Noting "Over the past year and a half, authorities have arrested at least 66 Muslims (including refugees) in the United States on suspicion of plotting terrorist attacks or supporting ISIS," Atlantic contributor and frequent Salon blogger Jeffrey Tayler argues
exactly how many Jesus-freak “Jihadi Johns” have we seen beheading American journalists? How many Syrian Christians have even so much as suggested burning a Quran (remember that pastor in Florida?), let alone advocated slitting the throats of their religious rivals? At least as far as security goes, accepting Christian Syrian refugees hardly seems like a bad idea. In fact, it seems like a no-brainer.
Nonetheless, as an ardent atheist he ultimately recommends, with tongue not fully in cheek
why not consider seeking out atheist Syrian asylum seekers, few though they may be? (We have no definitive stats, but there surely are some.) Why pride ourselves on welcoming confessional diversity, when the existence of any sort of confession indicates a predisposition to believe wildly nonsensical propositions on the basis of no evidence whatsoever? Why not affirm our Enlightenment roots and, for the first time, announce we wish to shelter nonbelievers?
Though his solution is too extreme, Tayler's logic is clearer upon hearing of the remarks made on the panel of speakers at the Camden, NJ campus of Rutgers- The State University of New Jersey. The informal discussion prompted by Donald Trump's extreme remark(s) about Muslims was "hastily assembled by two undergraduates," wrote the Philadelphia Inquirer's David O'Reilly (photo below from staff photographer Ed Hille; Imam Hussein on left, Imam Muhammed on right). The participants, Muslims from the greater Philadelphia, Pa. region, aimed to promote tolerance. In one instance, they also facilitated understanding as, according to O'Reilly, Imam Sami Hussein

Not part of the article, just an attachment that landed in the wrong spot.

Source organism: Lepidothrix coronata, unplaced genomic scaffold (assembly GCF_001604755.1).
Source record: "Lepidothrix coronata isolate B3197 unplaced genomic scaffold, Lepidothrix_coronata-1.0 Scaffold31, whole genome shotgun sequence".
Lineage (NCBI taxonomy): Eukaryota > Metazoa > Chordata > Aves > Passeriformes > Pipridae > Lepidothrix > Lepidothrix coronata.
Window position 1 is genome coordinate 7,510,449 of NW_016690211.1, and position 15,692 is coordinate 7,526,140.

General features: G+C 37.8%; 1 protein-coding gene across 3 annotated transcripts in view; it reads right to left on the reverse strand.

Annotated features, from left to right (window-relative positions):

told the audience that the leaders of terrorist groups such as ISIS, al-Qaeda, and Boko Haram were selecting passages from the Quran to justify their violence, but he cited numerous passages that point toward peaceful coexistence with those of other faiths.
The leaders of ISIS, which seeks to establish an Islamic state across Syria and Iraq that would have hegemony over all of Islam, "say that anyone who disagrees with them are disbelievers, and that they have the right to kill them," said Hussein. "So they are targeting Muslims and non-Muslims alike."
Yet, Imam Shaheed Muhammed bizarrely claimed "the term Islamic extremists (emphasis his) is a contradiction in terms."
Oh my, I don't think so, as Muhammed inadvertently and unconsciously acknowledged when he noted in closing remarks "no one has demanded from Christians that they stand up and eradicate their extremists." There are both Christian and Islamic extremists, only the latter more menacing.
Christians, as Jeffrey Tayler has often pointed out, are quite capable themselves of committing terrorist acts. Apparent mass murderer Robert Lewis Dear, whom an ex-wife characterized as an "extremely evangelistic" Christian, has attempted to justify his deadly attack on a Planned Parenthood facility by bragging "I'm a warrior for the babies." That does not suggest "terrorism doesn't have a religion," a claim of Muhammed, but rather that religion is sadly vulnerable to fanatical interpretation.
Dear hardly acted as Jesus would have, and President Obama and similarly-minded politicians have noted that Muslim terrorists distort Islamic teaching. Terrorists motivated by religion, as folks like Tayler, Sam Harris, and Bill Maher understand, have taken their religious beliefs to murderous extremes. Yet, they have acted, illegally and catastrophically, on the basis of a belief system held by many other individuals. It shouldn't be surprising that your Muslim neighbor has her particular take on Islam nor that your other neighbor, a Protestant, interprets her religion differently than does your Catholic neighbor... or even than your other Protestant neighbor. The consequences of deviating from mainstream Islamic teaching are, alas, generally greater than deviating from conventional Christian thought.
For various reasons, the terrorist attacks by Islamic extremists typically claim far more victims and are a greater threat to Western, liberal values than extremists motivated by their interpretation of Christianity or those un-motivated by religion. Though radical and dangerous, the radical interpretation of Islam may not be the prevailing one among Muslims, but is widely held, thus of considerable significance.
Admittedly, the incidents of Islam motivating such terrorists will not decline if Western nations overly restrict the number of Muslims who migrate to their borders, and punitive action against individuals already in their midst will ony strengthen their resolve. However, these terrorist attacks, ones which threaten the entirety of civilization, will not diminish because of an unwillingness to acknowledge they are committed by violent Muslims motivated by their set of Islamic beliefs.